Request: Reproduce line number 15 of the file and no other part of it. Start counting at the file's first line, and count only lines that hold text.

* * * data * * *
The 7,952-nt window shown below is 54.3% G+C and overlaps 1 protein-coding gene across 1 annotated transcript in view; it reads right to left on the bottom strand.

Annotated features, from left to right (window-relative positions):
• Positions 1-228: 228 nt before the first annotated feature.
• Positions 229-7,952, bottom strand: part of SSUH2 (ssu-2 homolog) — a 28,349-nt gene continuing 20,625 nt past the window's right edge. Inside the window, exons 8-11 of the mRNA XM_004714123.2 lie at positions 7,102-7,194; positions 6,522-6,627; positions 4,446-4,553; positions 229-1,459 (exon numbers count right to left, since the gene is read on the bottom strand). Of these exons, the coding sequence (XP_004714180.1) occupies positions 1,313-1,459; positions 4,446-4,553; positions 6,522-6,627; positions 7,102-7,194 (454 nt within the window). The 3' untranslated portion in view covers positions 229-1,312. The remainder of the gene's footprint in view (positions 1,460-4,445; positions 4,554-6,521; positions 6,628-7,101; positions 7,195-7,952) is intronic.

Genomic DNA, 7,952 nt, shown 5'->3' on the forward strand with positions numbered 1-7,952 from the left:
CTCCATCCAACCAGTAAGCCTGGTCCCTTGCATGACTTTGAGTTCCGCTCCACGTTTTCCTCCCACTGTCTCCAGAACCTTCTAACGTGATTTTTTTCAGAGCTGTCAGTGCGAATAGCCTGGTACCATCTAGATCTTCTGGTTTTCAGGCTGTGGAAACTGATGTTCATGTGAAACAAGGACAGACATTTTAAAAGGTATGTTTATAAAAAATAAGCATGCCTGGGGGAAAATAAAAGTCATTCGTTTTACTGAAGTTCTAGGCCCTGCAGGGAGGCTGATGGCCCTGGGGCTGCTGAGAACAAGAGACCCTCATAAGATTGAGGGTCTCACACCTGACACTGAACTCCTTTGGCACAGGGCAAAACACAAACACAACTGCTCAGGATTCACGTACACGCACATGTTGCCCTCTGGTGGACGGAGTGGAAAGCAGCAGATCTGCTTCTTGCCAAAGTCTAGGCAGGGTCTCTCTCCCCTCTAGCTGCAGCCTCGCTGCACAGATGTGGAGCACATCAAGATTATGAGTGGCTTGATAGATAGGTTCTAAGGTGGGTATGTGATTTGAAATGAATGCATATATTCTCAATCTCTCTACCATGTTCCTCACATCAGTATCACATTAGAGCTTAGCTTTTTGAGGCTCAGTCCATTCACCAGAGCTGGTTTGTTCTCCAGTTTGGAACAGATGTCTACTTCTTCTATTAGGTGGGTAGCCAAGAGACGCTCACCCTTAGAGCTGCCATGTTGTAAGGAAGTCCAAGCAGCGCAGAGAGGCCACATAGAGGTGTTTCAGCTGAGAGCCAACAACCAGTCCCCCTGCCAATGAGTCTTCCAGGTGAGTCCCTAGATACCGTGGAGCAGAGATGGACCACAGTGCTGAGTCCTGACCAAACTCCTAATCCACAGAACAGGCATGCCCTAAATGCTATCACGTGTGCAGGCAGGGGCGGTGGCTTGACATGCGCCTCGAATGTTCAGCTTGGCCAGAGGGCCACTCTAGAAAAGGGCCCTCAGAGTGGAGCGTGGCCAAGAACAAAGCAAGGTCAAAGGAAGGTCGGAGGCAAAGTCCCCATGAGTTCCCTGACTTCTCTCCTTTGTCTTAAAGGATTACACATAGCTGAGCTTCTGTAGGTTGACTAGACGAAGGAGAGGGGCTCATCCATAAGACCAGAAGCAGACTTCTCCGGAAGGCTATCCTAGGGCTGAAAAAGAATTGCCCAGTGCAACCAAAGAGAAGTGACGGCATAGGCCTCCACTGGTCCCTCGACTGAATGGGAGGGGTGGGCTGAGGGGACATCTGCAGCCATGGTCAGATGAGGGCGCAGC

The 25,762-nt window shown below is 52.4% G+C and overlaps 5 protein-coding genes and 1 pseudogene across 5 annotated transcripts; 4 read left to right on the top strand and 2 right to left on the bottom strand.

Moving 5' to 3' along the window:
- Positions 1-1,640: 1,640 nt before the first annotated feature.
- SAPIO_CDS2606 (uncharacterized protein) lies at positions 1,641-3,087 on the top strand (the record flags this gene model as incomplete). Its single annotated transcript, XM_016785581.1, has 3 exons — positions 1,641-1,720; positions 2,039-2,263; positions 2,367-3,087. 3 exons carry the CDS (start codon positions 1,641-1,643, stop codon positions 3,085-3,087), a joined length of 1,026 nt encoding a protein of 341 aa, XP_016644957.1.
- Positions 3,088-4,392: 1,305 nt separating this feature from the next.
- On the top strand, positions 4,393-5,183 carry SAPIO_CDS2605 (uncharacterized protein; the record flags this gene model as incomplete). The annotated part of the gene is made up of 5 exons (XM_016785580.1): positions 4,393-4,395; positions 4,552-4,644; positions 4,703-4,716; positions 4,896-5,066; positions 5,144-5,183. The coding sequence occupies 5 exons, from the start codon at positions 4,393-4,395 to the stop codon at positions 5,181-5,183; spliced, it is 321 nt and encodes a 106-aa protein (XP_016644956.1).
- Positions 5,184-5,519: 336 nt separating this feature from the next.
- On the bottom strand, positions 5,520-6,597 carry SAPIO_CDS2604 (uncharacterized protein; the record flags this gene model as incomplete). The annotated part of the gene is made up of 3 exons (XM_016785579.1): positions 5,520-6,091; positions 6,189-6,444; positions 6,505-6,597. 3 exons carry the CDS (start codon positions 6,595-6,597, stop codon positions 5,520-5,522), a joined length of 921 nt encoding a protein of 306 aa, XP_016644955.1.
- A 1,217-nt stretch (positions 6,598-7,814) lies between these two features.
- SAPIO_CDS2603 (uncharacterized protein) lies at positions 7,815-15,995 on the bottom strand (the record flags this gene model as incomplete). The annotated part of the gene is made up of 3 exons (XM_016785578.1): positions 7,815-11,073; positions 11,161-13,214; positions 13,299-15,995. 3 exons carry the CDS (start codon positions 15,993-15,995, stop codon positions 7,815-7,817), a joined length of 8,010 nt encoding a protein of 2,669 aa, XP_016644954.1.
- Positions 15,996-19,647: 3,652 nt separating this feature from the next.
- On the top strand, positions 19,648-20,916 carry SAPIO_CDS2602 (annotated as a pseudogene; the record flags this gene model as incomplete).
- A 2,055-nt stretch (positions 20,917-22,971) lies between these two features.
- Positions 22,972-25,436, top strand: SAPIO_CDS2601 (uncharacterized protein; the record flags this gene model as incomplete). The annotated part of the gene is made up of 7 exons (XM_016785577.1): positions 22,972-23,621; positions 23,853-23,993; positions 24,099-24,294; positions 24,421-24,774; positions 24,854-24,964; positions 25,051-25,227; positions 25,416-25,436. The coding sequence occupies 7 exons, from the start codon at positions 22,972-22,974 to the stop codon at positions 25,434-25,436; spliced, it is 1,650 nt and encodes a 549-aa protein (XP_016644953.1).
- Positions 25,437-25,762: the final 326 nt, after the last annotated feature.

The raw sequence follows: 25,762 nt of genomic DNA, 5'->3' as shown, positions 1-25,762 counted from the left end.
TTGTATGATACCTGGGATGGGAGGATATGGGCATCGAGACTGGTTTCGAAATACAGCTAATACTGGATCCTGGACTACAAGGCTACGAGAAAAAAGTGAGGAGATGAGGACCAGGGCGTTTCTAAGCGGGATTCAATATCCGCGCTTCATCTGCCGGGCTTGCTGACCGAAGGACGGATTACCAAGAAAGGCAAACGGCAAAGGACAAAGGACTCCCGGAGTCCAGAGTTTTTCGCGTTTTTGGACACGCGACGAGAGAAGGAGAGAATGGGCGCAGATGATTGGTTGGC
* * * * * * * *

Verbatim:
- A 1,217-nt stretch (positions 6,598-7,814) lies between these two features.